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is the co-founder of Petition.ai, the first comprehensive searchable database of USPTO patent petition documents, which enables patent practitioners to efficiently find documents with similar issues and/or fact patterns – the needles-in-a-haystack – to more quickly and easily craft a petition with an increased likelihood of being granted on the first attempt.
In our last article, Part VI, we reported significant Technology Center (TC)-to-TC variation at the U.S. Patent and Trademark Office (USPTO) in pendency and grant rates for petitions pertaining to premature final Office actions. The USPTO Petition Timeline shows these types of petitions are currently decided in an average of 178 days with a 42% grant rate. Because the mere filing of a petition will not stay any period for reply that may be running (37 CFR Section 1.181(f)), a six-month delay in processing after final petitions effectively renders any such decision as futile. Without a decision resolving the status of the final Office action, Applicants are forced to choose between filing an Request for Continued Examination (RCE), a Notice of Appeal, a continuing application or letting the application go abandoned…. In Part IV, we reported many after final petitions were essentially held in abeyance until after the RCE was filed. The RCE was then used as justification to dismiss long-delayed petitions as moot. Here, we identify instances where some petitions were not only granted after the RCE was filed, but the RCE fees refunded.
While researching the U.S. Patent and Trademark Office’s (USPTO) treatment of final Office actions for previous articles (Part I, Part II, Part III, Part IV, and Part V), we noticed USPTO petition pendency and grant rate statistics often differed from results of our analysis. Applicants relying on the pendency information provided by the USPTO Data Visualization Center prior to January 2021 would expect their petitions filed after final to be decided on average in two to three months. However, our prior publications document decisions often inexplicably delayed to such an extent that applicants were compelled to take other action to avoid abandonment of their applications. The USPTO has updated its after final petition data twice since the publication of Part V – now showing a 12-month rolling average processing time of greater than 180 days. A six month delay in processing such petitions renders any resulting decision as futile. Here, we investigate petitions decided during the fourth quarter of 2020 to determine why petition pendency has skyrocketed and what this means for applicants seeking to challenge an Examiner’s premature determination of finality.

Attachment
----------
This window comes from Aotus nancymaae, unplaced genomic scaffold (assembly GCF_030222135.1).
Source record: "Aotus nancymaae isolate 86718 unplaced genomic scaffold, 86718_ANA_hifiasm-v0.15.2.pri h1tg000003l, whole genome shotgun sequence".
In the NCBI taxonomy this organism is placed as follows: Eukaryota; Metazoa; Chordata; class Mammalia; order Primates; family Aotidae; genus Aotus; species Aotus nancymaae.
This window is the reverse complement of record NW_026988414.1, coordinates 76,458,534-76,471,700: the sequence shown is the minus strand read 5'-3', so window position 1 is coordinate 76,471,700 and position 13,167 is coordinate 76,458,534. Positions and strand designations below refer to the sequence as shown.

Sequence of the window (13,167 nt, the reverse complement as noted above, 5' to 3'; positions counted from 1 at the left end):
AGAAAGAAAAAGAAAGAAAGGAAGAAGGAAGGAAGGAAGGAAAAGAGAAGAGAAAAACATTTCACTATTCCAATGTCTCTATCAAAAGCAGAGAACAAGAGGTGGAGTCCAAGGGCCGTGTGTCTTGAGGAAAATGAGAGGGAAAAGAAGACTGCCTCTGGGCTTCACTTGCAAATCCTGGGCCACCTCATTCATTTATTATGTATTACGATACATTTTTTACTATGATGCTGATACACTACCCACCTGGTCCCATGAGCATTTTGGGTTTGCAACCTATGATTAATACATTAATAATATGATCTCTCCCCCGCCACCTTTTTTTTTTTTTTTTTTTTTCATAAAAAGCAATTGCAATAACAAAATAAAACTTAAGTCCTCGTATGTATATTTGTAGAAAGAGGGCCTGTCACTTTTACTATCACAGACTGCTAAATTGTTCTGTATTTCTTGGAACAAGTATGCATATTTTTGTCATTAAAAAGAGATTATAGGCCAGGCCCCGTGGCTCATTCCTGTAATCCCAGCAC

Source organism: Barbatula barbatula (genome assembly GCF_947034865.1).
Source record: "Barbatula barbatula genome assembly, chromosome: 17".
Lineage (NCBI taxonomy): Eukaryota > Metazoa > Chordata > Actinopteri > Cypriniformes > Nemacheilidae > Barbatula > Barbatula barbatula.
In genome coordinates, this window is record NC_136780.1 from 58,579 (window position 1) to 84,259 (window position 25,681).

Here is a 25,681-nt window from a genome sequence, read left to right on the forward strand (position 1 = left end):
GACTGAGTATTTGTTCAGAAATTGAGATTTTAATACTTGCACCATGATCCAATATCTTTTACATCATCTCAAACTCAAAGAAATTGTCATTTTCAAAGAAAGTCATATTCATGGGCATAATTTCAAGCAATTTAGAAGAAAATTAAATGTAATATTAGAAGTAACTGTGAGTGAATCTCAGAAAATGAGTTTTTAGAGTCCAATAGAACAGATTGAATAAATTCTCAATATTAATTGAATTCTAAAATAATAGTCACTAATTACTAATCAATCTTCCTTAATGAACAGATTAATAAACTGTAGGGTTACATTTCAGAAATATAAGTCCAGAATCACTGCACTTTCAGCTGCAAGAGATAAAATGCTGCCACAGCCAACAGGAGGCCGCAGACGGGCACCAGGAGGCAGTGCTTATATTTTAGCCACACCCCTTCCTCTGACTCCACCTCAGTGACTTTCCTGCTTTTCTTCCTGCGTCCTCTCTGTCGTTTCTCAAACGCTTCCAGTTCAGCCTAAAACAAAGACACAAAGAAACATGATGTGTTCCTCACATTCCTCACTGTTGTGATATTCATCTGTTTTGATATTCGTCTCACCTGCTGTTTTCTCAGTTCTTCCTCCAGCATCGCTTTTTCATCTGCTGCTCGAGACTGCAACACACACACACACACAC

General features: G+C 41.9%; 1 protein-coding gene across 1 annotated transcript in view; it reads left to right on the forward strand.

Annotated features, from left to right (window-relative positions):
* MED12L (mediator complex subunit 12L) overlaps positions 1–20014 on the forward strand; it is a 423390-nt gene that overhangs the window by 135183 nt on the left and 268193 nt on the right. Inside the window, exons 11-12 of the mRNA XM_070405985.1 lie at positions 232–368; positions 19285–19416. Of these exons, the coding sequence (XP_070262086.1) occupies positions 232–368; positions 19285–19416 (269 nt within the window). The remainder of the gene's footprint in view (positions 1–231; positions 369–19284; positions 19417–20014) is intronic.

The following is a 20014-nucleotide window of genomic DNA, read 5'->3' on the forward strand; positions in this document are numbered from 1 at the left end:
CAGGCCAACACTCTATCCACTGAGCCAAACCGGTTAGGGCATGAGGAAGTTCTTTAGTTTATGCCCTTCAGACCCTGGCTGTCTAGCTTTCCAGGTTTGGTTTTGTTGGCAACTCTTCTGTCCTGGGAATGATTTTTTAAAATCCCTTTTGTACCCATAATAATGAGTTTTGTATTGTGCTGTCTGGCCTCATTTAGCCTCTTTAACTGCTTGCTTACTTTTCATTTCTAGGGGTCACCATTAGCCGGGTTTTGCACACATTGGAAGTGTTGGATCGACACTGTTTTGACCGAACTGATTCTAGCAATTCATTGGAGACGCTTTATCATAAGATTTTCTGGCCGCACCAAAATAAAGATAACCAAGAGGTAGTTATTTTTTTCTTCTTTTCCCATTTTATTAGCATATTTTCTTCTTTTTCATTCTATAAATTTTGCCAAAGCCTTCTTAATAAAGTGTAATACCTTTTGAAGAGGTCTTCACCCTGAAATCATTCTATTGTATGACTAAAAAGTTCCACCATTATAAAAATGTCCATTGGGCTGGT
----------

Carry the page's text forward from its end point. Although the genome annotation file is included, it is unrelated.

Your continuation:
Since launching Petition.ai’s searchable database of publicly available patent petition documents filed with the United States Patent and Trademark Office (USPTO), the most searched petition type, by far, is for a Retroactive Foreign Filing License (RFFL). Anecdotally, patent practitioners believe it is difficult, if not almost impossible, to obtain a RFFL. However, while the process may take a long time and may require several petitions, our analysis shows requests for RFFLs are often granted, eventually. A future article will examine the most common reasons why RFFL petitions are dismissed. Finally, our research uncovered some troubling issues with the substantial number of the granted petition decisions not available for public review.
While researching the U.S. Patent and Trademark Office’s (USPTO) treatment of final Office actions for previous articles (Part I, Part II, Part III and Part IV, we noted, all too often, applicants acquiesce to premature or improper final Office actions rather than engage in a petition process they consider uncertain. Anecdotally, patent practitioners are often reluctant to challenge an examiner on petition without a clear understanding of the likelihood of success. Here in Part V, we research successful after final petitions: ones properly processed by the USPTO and promptly granted. We found, in many instances, favorable petition decisions are followed by a Notice of Allowance. What characteristics do these successful outcomes have in common?